Some ‘experts’ believe the web firewalls are just another piece of technology being thrown on the bonfire, while others believe you will never find all the potential bugs and flaws in an organization’s custom code, let-alone commercial software.
Interestingly, there continue to be heated discussions debating the usefulness of WAF’s, where they have to be deployed, what they are supposed to inspect, and whether businesses should be distracted by WAF’s in the first place. The most important aspect of all this is the functionality that is to be provided by this technology. The WAF requirements outlined in requirement 6.6:
- Verify that an application-layer firewall is in place in front of web-facing applications to detect and prevent web-based attacks.
Make sure any WAF implementation meets the full extent of the requirement because “detect and prevent web-based attacks” can get a little sticky. As technology goes, there are a few variations in how WAF’s have been developed. Some products use reverse proxying to interrupt the web session for the ‘detect’ and accomplish the ‘prevent’ by only allowing valid sessions. This validation is being done in variations just like typical IDS/IPS’s operation: you get your choice of signatures, anomaly detection, protocol inspection, and combinations thereof. Some of the available products skip the proxy function and monitor the web traffic like a traditional IDS/IPS for known or suspicious threats either in-line or via a SPAN or TAP. Companies can not only choose their type of technology but can also decide on using open-source software or commercially supported products or a cross between the two.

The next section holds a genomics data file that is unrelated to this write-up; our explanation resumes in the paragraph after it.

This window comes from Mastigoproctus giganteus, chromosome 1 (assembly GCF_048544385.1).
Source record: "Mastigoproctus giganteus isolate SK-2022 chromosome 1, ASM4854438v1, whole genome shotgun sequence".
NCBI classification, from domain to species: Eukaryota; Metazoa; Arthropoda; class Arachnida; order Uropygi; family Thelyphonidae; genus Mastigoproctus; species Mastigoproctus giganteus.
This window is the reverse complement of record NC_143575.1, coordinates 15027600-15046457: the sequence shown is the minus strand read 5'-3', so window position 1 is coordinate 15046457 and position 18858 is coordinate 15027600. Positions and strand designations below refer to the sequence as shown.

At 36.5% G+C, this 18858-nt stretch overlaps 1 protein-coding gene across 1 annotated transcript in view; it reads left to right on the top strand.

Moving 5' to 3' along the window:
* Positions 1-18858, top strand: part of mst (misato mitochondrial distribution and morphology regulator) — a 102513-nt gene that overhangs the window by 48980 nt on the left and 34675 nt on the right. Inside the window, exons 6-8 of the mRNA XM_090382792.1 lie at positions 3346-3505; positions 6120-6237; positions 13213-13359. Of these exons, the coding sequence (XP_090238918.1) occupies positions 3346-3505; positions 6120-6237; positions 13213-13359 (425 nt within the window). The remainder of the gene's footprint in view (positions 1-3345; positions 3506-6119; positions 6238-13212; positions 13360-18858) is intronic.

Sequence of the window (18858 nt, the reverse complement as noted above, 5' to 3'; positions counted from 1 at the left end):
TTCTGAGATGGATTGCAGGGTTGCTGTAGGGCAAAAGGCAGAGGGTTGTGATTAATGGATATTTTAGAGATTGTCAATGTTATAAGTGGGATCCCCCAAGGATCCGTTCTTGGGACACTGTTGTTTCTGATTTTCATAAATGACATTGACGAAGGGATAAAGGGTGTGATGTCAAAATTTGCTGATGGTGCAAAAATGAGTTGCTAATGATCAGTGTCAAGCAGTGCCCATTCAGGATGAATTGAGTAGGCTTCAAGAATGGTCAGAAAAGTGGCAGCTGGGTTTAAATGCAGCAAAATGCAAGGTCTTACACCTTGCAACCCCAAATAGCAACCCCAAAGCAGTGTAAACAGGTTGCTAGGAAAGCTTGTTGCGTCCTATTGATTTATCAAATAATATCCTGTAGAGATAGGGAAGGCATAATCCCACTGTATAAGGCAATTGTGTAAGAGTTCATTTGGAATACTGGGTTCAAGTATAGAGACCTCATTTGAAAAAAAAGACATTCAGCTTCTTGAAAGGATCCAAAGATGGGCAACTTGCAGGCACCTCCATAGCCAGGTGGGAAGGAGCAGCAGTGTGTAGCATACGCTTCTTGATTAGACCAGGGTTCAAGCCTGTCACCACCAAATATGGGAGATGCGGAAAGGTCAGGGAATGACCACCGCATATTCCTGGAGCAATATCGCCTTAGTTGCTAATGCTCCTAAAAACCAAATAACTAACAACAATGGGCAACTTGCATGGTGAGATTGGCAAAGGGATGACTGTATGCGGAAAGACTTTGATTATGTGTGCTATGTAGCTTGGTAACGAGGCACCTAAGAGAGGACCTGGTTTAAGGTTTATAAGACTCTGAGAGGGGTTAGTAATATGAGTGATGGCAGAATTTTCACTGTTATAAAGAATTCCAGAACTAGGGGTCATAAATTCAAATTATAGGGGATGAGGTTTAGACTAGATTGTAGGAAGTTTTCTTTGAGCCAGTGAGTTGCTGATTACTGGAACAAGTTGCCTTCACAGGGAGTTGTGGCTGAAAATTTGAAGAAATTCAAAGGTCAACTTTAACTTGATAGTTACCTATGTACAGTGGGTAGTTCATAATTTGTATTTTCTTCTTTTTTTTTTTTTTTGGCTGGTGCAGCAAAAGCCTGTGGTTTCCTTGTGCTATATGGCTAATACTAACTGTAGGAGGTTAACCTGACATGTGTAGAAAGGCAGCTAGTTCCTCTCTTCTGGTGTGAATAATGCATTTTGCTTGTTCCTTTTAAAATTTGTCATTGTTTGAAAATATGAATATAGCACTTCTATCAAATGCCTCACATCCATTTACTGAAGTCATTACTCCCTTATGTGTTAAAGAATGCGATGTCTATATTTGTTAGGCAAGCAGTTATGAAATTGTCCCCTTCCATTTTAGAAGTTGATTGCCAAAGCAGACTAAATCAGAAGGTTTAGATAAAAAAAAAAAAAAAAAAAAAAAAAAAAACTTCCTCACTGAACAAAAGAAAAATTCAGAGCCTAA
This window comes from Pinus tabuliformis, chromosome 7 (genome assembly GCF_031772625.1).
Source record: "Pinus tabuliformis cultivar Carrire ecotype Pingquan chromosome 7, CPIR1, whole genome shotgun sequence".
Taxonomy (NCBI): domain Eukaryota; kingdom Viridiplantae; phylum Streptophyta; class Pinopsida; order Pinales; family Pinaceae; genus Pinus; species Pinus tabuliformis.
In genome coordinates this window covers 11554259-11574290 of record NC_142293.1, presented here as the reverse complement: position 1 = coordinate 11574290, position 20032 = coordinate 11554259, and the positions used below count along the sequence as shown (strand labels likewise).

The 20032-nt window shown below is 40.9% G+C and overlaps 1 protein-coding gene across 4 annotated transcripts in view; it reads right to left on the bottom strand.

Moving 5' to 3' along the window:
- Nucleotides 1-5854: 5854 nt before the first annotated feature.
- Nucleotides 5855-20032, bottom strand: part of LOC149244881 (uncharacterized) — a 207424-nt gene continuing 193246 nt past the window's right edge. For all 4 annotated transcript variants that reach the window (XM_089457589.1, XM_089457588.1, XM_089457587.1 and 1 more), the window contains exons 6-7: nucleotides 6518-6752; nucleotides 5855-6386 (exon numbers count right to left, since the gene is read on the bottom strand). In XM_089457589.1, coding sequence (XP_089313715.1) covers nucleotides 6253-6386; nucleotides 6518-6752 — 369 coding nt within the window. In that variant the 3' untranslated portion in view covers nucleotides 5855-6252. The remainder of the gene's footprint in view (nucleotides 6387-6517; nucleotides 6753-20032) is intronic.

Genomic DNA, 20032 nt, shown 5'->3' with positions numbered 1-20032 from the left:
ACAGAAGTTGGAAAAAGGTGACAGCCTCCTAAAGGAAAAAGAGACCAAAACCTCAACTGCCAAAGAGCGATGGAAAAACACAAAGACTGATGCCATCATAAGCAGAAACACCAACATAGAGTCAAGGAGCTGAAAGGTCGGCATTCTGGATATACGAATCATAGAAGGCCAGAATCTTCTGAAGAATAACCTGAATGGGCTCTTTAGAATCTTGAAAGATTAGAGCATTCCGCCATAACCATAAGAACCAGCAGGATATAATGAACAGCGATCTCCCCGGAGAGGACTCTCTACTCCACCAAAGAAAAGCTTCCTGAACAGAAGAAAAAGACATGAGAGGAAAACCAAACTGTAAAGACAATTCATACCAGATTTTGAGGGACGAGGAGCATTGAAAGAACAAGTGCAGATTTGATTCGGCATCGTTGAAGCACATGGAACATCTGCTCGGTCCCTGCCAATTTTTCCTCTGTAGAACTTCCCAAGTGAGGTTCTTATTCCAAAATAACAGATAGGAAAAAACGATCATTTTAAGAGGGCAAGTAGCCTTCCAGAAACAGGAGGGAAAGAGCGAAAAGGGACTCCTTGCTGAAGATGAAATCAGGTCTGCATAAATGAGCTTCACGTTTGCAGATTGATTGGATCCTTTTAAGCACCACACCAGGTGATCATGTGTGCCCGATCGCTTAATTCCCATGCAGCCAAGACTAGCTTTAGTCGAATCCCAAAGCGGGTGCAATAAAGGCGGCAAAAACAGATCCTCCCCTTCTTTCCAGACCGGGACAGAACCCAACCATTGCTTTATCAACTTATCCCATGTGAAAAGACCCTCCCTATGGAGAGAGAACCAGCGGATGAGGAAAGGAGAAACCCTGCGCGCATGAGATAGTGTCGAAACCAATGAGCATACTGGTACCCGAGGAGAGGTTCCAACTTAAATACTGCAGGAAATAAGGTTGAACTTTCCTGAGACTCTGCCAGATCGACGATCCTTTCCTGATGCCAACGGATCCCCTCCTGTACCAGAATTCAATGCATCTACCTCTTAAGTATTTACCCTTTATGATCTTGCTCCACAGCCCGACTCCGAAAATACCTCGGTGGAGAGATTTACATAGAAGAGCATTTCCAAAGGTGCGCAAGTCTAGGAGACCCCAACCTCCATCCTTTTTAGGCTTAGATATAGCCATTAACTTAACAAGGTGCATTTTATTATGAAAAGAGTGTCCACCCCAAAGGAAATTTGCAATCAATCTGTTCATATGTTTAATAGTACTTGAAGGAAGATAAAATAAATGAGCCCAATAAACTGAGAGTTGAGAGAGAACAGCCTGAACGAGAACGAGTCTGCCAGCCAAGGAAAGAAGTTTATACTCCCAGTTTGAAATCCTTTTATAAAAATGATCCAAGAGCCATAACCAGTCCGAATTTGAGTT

The open-source route offers mod_security for apache and if companies need commercial support, you can get an appliance running mod_security. I found it interesting, in a recent Oracle Application deployment, Oracle recommends the use of mod_security to service as an application-layer firewall and URL-filtering firewall for DMZ-deployments. If mod_security doesn’t fit your needs, Guardian is also an open-sourced software with detection and prevention capabilities. Both have commercial support and product options.
mod_security has some other interesting options. It is possible to take the SNORT web signatures and convert them to mod_security rules via a script provided with mod_security. There are also several groups that provide signatures / rules for mod_security to identity new threats.
Outside the open-source space, there are products like Imperva’s SecureSphere gateways that use anomaly detection and profiling to determine whether something should or should not be allowed to access a web server. This company’s product line features an interesting twist, the dynamic profiling technology relied upon to ‘detect and prevent’ comes from none other than the man that developed ‘stateful packet inspection’ in CheckPoint firewalls.